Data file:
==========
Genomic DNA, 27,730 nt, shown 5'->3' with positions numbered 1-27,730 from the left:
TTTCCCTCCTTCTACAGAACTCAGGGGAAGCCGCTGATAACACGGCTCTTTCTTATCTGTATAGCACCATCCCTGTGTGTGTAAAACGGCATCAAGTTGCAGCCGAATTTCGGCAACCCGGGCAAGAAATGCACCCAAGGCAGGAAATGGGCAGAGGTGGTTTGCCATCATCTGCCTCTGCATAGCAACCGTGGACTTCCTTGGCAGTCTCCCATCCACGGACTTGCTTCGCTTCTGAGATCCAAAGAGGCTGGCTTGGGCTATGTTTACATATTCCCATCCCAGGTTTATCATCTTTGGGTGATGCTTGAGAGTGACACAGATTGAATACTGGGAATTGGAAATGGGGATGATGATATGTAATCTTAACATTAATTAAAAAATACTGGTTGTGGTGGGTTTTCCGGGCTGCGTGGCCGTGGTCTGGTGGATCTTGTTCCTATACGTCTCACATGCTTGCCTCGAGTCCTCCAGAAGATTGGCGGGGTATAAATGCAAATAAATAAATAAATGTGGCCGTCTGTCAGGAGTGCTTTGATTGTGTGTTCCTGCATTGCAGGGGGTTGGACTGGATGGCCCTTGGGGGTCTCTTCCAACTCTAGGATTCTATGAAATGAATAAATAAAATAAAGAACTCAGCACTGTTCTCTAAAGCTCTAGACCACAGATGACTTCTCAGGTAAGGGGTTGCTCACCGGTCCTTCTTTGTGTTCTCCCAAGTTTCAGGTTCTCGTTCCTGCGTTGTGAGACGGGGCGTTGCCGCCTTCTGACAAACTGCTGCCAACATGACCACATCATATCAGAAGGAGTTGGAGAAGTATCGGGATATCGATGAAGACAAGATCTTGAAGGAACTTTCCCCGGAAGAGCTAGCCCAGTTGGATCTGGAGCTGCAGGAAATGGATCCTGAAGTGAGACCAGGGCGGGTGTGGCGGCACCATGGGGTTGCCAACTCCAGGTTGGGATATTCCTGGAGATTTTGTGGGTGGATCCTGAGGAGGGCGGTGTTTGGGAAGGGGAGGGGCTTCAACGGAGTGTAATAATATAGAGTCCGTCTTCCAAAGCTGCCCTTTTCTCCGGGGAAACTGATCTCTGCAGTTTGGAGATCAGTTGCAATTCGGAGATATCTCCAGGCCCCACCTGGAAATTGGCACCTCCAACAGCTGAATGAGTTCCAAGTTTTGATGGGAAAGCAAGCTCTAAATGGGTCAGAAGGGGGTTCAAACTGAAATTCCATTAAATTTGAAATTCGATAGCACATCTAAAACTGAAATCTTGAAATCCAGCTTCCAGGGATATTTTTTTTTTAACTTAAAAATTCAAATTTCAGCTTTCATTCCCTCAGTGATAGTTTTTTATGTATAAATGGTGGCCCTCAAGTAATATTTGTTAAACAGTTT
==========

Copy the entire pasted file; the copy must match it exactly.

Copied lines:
Genomic DNA, 27,730 nt, shown 5'->3' with positions numbered 1-27,730 from the left:
TTTCCCTCCTTCTACAGAACTCAGGGGAAGCCGCTGATAACACGGCTCTTTCTTATCTGTATAGCACCATCCCTGTGTGTGTAAAACGGCATCAAGTTGCAGCCGAATTTCGGCAACCCGGGCAAGAAATGCACCCAAGGCAGGAAATGGGCAGAGGTGGTTTGCCATCATCTGCCTCTGCATAGCAACCGTGGACTTCCTTGGCAGTCTCCCATCCACGGACTTGCTTCGCTTCTGAGATCCAAAGAGGCTGGCTTGGGCTATGTTTACATATTCCCATCCCAGGTTTATCATCTTTGGGTGATGCTTGAGAGTGACACAGATTGAATACTGGGAATTGGAAATGGGGATGATGATATGTAATCTTAACATTAATTAAAAAATACTGGTTGTGGTGGGTTTTCCGGGCTGCGTGGCCGTGGTCTGGTGGATCTTGTTCCTATACGTCTCACATGCTTGCCTCGAGTCCTCCAGAAGATTGGCGGGGTATAAATGCAAATAAATAAATAAATGTGGCCGTCTGTCAGGAGTGCTTTGATTGTGTGTTCCTGCATTGCAGGGGGTTGGACTGGATGGCCCTTGGGGGTCTCTTCCAACTCTAGGATTCTATGAAATGAATAAATAAAATAAAGAACTCAGCACTGTTCTCTAAAGCTCTAGACCACAGATGACTTCTCAGGTAAGGGGTTGCTCACCGGTCCTTCTTTGTGTTCTCCCAAGTTTCAGGTTCTCGTTCCTGCGTTGTGAGACGGGGCGTTGCCGCCTTCTGACAAACTGCTGCCAACATGACCACATCATATCAGAAGGAGTTGGAGAAGTATCGGGATATCGATGAAGACAAGATCTTGAAGGAACTTTCCCCGGAAGAGCTAGCCCAGTTGGATCTGGAGCTGCAGGAAATGGATCCTGAAGTGAGACCAGGGCGGGTGTGGCGGCACCATGGGGTTGCCAACTCCAGGTTGGGATATTCCTGGAGATTTTGTGGGTGGATCCTGAGGAGGGCGGTGTTTGGGAAGGGGAGGGGCTTCAACGGAGTGTAATAATATAGAGTCCGTCTTCCAAAGCTGCCCTTTTCTCCGGGGAAACTGATCTCTGCAGTTTGGAGATCAGTTGCAATTCGGAGATATCTCCAGGCCCCACCTGGAAATTGGCACCTCCAACAGCTGAATGAGTTCCAAGTTTTGATGGGAAAGCAAGCTCTAAATGGGTCAGAAGGGGGTTCAAACTGAAATTCCATTAAATTTGAAATTCGATAGCACATCTAAAACTGAAATCTTGAAATCCAGCTTCCAGGGATATTTTTTTTTTAACTTAAAAATTCAAATTTCAGCTTTCATTCCCTCAGTGATAGTTTTTTATGTATAAATGGTGGCCCTCAAGTAATATTTGTTAAACAGTTT